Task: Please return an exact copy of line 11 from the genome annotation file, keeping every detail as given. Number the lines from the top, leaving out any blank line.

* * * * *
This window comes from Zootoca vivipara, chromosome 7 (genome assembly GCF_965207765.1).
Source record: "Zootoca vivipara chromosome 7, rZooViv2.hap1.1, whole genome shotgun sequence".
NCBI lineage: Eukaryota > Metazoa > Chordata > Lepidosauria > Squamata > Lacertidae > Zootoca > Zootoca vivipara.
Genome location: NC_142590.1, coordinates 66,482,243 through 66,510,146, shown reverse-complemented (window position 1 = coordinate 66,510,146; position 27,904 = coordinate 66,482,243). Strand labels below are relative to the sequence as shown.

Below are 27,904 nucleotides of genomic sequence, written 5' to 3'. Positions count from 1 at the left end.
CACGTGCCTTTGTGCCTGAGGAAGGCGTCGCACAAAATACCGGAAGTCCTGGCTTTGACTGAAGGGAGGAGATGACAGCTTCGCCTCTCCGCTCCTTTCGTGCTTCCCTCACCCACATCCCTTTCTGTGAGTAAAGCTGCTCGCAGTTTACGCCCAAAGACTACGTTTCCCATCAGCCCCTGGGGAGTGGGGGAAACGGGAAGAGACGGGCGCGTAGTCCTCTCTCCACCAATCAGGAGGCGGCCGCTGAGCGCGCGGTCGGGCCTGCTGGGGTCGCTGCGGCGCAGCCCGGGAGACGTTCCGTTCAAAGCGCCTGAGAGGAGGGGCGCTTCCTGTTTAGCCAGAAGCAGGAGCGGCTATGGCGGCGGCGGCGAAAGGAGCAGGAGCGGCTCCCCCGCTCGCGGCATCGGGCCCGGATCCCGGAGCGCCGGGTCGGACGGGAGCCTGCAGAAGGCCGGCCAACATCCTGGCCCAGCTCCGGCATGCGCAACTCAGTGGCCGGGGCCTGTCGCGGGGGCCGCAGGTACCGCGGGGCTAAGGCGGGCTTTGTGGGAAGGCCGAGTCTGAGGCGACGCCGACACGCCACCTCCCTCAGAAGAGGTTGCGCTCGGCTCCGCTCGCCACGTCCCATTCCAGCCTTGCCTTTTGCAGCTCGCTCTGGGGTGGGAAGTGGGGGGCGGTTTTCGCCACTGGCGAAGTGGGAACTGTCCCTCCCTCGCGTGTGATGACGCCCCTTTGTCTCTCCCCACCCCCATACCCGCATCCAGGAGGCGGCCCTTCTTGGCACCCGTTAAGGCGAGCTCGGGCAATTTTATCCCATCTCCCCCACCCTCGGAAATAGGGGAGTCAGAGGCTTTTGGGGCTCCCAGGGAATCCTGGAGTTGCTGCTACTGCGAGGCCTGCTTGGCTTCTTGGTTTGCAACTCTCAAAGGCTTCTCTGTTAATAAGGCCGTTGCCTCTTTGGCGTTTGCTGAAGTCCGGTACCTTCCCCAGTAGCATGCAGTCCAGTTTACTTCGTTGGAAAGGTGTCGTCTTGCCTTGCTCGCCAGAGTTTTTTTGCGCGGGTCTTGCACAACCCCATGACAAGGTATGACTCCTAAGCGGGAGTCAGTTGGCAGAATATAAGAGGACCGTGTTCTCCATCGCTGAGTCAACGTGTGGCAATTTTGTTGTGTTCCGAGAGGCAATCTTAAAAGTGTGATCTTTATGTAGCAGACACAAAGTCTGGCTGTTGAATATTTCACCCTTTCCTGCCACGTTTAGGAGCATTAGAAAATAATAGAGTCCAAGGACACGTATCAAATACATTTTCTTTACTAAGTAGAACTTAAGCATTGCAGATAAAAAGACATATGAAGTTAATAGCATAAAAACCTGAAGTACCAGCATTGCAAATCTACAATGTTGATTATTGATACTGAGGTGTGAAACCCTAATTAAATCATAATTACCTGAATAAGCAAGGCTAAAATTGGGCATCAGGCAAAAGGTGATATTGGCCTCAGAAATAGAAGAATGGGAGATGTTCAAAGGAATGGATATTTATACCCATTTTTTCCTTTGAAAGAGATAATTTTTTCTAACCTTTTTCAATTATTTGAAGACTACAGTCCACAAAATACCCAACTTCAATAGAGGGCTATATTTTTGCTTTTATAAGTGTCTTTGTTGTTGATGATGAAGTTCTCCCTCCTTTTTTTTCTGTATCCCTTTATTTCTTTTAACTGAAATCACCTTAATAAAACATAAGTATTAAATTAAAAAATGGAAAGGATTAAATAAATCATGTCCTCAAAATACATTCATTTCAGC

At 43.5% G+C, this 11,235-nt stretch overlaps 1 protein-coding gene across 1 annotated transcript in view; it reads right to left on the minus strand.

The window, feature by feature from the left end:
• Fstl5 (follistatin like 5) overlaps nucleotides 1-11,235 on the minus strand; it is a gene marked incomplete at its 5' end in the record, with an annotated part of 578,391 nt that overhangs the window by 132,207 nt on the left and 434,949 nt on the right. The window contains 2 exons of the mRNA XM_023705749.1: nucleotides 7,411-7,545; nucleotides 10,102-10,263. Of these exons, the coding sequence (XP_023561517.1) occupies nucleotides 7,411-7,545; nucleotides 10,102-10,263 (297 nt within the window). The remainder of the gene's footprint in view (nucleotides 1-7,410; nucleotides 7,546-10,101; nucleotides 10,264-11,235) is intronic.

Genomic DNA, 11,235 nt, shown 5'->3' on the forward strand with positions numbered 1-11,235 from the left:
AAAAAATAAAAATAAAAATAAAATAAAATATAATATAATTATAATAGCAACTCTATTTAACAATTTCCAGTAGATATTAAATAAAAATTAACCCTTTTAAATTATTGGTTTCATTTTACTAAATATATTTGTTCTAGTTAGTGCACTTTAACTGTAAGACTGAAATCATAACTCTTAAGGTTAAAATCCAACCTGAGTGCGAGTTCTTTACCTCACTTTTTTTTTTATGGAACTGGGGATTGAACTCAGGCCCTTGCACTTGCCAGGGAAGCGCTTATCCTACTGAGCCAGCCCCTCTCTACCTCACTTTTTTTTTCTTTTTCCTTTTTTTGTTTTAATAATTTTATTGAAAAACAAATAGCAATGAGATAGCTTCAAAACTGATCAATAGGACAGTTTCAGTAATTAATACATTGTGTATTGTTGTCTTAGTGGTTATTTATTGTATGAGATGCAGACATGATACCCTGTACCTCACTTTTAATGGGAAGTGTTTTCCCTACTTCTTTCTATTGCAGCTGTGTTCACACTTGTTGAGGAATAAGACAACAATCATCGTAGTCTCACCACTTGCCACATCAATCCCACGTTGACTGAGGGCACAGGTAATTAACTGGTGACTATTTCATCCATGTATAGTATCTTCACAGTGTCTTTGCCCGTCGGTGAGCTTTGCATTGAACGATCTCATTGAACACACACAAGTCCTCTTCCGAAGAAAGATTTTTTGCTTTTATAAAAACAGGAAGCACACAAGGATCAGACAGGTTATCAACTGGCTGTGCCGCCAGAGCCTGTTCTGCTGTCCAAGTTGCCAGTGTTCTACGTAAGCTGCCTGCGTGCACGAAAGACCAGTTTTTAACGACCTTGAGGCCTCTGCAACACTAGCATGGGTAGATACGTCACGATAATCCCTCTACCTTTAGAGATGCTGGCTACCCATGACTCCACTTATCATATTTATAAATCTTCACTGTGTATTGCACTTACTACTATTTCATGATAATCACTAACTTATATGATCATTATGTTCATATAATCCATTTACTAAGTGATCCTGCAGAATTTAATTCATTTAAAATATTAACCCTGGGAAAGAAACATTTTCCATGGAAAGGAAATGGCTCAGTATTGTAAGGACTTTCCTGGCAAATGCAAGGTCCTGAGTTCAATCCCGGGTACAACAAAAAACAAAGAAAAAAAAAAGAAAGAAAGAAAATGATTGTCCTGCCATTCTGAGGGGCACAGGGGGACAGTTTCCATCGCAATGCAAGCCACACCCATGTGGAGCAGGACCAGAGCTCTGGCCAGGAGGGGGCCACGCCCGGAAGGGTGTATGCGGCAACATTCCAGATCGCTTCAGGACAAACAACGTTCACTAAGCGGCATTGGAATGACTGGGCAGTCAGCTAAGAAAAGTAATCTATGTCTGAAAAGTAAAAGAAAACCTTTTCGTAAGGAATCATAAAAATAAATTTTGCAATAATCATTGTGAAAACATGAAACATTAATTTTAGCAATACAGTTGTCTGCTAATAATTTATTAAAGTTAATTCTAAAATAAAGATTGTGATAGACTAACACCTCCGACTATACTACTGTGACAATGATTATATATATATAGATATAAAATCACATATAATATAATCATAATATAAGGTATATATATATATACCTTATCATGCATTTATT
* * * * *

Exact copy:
AAAAAATAAAAATAAAAATAAAATAAAATATAATATAATTATAATAGCAACTCTATTTAACAATTTCCAGTAGATATTAAATAAAAATTAACCCTTTTAAATTATTGGTTTCATTTTACTAAATATATTTGTTCTAGTTAGTGCACTTTAACTGTAAGACTGAAATCATAACTCTTAAGGTTAAAATCCAACCTGAGTGCGAGTTCTTTACCTCACTTTTTTTTTTATGGAACTGGGGATTGAACTCAGGCCCTTGCACTTGCCAGGGAAGCGCTTATCCTACTGAGCCAGCCCCTCTCTACCTCACTTTTTTTTTCTTTTTCCTTTTTTTGTTTTAATAATTTTATTGAAAAACAAATAGCAATGAGATAGCTTCAAAACTGATCAATAGGACAGTTTCAGTAATTAATACATTGTGTATTGTTGTCTTAGTGGTTATTTATTGTATGAGATGCAGACATGATACCCTGTACCTCACTTTTAATGGGAAGTGTTTTCCCTACTTCTTTCTATTGCAGCTGTGTTCACACTTGTTGAGGAATAAGACAACAATCATCGTAGTCTCACCACTTGCCACATCAATCCCACGTTGACTGAGGGCACAGGTAATTAACTGGTGACTATTTCATCCATGTATAGTATCTTCACAGTGTCTTTGCCCGTCGGTGAGCTTTGCATTGAACGATCTCATTGAACACACACAAGTCCTCTTCCGAAGAAAGATTTTTTGCTTTTATAAAAACAGGAAGCACACAAGGATCAGACAGGTTATCAACTGGCTGTGCCGCCAGAGCCTGTTCTGCTGTCCAAGTTGCCAGTGTTCTACGTAAGCTGCCTGCGTGCACGAAAGACCAGTTTTTAACGACCTTGAGGCCTCTGCAACACTAGCATGGGTAGATACGTCACGATAATCCCTCTACCTTTAGAGATGCTGGCTACCCATGACTCCACTTATCATATTTATAAATCTTCACTGTGTATTGCACTTACTACTATTTCATGATAATCACTAACTTATATGATCATTATGTTCATATAATCCATTTACTAAGTGATCCTGCAGAATTTAATTCATTTAAAATATTAACCCTGGGAAAGAAACATTTTCCATGGAAAGGAAATGGCTCAGTATTGTAAGGACTTTCCTGGCAAATGCAAGGTCCTGAGTTCAATCCCGGGTACAACAAAAAACAAAGAAAAAAAAAAGAAAGAAAGAAAATGATTGTCCTGCCATTCTGAGGGGCACAGGGGGACAGTTTCCATCGCAATGCAAGCCACACCCATGTGGAGCAGGACCAGAGCTCTGGCCAGGAGGGGGCCACGCCCGGAAGGGTGTATGCGGCAACATTCCAGATCGCTTCAGGACAAACAACGTTCACTAAGCGGCATTGGAATGACTGGGCAGTCAGCTAAGAAAAGTAATCTATGTCTGAAAAGTAAAAGAAAACCTTTTCGTAAGGAATCATAAAAATAAATTTTGCAATAATCATTGTGAAAACATGAAACATTAATTTTAGCAATACAGTTGTCTGCTAATAATTTATTAAAGTTAATTCTAAAATAAAGATTGTGATAGACTAACACCTCCGACTATACTACTGTGACAATGATTATATATATATAGATATAAAATCACATATAATATAATCATAATATAAGGTATATATATATATACCTTATCATGCATTTATT